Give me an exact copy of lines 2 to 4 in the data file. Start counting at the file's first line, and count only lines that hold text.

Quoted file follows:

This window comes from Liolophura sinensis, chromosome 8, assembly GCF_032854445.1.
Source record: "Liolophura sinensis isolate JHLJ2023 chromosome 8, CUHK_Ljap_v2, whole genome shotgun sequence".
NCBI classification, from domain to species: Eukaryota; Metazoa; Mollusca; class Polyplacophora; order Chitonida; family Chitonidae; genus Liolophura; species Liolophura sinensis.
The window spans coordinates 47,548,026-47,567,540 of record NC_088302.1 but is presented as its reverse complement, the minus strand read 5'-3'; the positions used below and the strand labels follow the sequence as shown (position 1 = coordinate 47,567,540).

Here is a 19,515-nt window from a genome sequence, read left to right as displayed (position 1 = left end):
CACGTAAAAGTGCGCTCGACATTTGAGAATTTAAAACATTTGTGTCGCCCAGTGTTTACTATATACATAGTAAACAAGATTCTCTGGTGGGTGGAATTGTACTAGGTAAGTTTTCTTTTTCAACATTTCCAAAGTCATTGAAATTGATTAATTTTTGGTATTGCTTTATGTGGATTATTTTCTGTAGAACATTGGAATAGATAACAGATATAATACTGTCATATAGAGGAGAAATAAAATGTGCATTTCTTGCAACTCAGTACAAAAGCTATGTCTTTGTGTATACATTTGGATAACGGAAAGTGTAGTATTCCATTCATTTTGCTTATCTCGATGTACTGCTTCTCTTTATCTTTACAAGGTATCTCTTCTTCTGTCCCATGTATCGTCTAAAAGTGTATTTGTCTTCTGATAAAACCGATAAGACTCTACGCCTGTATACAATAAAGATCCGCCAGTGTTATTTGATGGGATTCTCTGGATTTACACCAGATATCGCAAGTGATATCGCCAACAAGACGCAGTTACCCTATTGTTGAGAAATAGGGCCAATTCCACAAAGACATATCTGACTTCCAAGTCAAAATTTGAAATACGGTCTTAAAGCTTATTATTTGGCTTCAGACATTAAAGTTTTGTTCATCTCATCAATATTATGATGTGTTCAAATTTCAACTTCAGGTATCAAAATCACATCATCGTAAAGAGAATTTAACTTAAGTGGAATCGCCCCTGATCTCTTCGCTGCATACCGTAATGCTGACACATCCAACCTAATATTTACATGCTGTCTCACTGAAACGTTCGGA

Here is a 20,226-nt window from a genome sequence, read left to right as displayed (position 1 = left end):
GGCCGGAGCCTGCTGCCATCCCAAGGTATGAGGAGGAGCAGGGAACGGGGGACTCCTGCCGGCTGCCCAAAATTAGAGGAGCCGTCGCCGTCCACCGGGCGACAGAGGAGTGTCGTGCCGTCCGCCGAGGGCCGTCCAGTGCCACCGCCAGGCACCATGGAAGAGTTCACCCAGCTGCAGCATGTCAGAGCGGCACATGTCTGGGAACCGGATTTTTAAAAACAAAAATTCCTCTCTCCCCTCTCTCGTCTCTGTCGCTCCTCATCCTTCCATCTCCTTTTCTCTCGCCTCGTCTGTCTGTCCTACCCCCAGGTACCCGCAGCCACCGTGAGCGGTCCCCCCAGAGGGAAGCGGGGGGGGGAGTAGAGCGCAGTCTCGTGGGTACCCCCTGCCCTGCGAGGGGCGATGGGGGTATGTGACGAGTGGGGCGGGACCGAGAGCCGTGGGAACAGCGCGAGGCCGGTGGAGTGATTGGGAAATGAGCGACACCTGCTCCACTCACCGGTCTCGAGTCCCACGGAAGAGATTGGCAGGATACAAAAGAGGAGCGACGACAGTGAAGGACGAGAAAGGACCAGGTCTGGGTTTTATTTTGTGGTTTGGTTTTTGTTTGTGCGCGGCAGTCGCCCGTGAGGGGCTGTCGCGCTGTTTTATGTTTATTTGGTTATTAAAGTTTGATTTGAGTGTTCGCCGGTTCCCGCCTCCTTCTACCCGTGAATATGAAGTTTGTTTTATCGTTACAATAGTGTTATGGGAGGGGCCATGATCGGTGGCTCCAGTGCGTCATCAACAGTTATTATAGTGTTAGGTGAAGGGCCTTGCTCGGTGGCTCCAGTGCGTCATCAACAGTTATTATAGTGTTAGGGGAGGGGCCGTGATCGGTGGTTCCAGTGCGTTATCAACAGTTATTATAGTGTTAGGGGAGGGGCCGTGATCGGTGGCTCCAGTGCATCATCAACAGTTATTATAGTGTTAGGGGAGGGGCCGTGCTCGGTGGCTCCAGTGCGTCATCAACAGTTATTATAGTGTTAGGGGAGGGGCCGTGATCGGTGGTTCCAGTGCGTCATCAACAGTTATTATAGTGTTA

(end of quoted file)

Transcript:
Source record: "Liolophura sinensis isolate JHLJ2023 chromosome 8, CUHK_Ljap_v2, whole genome shotgun sequence".
NCBI classification, from domain to species: Eukaryota; Metazoa; Mollusca; class Polyplacophora; order Chitonida; family Chitonidae; genus Liolophura; species Liolophura sinensis.
The window spans coordinates 47,548,026-47,567,540 of record NC_088302.1 but is presented as its reverse complement, the minus strand read 5'-3'; the positions used below and the strand labels follow the sequence as shown (position 1 = coordinate 47,567,540).